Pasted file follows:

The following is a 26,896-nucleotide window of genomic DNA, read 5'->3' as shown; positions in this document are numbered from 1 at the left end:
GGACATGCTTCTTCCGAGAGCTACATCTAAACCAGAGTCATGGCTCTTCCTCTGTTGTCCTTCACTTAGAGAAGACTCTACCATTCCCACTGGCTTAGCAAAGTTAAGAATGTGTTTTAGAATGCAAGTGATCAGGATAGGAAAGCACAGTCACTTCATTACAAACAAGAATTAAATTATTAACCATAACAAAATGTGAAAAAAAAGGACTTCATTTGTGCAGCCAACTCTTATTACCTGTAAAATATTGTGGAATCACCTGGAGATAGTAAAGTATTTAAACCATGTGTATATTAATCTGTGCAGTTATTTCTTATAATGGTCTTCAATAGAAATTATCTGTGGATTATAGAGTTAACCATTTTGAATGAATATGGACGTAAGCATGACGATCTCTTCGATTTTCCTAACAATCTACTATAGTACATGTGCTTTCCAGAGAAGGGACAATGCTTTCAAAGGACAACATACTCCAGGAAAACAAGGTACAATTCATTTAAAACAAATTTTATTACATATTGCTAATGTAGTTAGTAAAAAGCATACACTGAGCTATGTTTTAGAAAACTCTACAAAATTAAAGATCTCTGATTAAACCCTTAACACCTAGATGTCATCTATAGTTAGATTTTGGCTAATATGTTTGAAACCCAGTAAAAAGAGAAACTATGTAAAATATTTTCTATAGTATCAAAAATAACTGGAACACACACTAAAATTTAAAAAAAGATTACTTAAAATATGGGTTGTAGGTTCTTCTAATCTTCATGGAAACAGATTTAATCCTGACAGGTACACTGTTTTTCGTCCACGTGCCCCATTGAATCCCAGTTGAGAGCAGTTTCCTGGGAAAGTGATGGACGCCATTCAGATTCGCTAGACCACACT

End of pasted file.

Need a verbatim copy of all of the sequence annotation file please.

The following is a 26,896-nucleotide window of genomic DNA, read 5'->3' as shown; positions in this document are numbered from 1 at the left end:
GGACATGCTTCTTCCGAGAGCTACATCTAAACCAGAGTCATGGCTCTTCCTCTGTTGTCCTTCACTTAGAGAAGACTCTACCATTCCCACTGGCTTAGCAAAGTTAAGAATGTGTTTTAGAATGCAAGTGATCAGGATAGGAAAGCACAGTCACTTCATTACAAACAAGAATTAAATTATTAACCATAACAAAATGTGAAAAAAAAGGACTTCATTTGTGCAGCCAACTCTTATTACCTGTAAAATATTGTGGAATCACCTGGAGATAGTAAAGTATTTAAACCATGTGTATATTAATCTGTGCAGTTATTTCTTATAATGGTCTTCAATAGAAATTATCTGTGGATTATAGAGTTAACCATTTTGAATGAATATGGACGTAAGCATGACGATCTCTTCGATTTTCCTAACAATCTACTATAGTACATGTGCTTTCCAGAGAAGGGACAATGCTTTCAAAGGACAACATACTCCAGGAAAACAAGGTACAATTCATTTAAAACAAATTTTATTACATATTGCTAATGTAGTTAGTAAAAAGCATACACTGAGCTATGTTTTAGAAAACTCTACAAAATTAAAGATCTCTGATTAAACCCTTAACACCTAGATGTCATCTATAGTTAGATTTTGGCTAATATGTTTGAAACCCAGTAAAAAGAGAAACTATGTAAAATATTTTCTATAGTATCAAAAATAACTGGAACACACACTAAAATTTAAAAAAAGATTACTTAAAATATGGGTTGTAGGTTCTTCTAATCTTCATGGAAACAGATTTAATCCTGACAGGTACACTGTTTTTCGTCCACGTGCCCCATTGAATCCCAGTTGAGAGCAGTTTCCTGGGAAAGTGATGGACGCCATTCAGATTCGCTAGACCACACT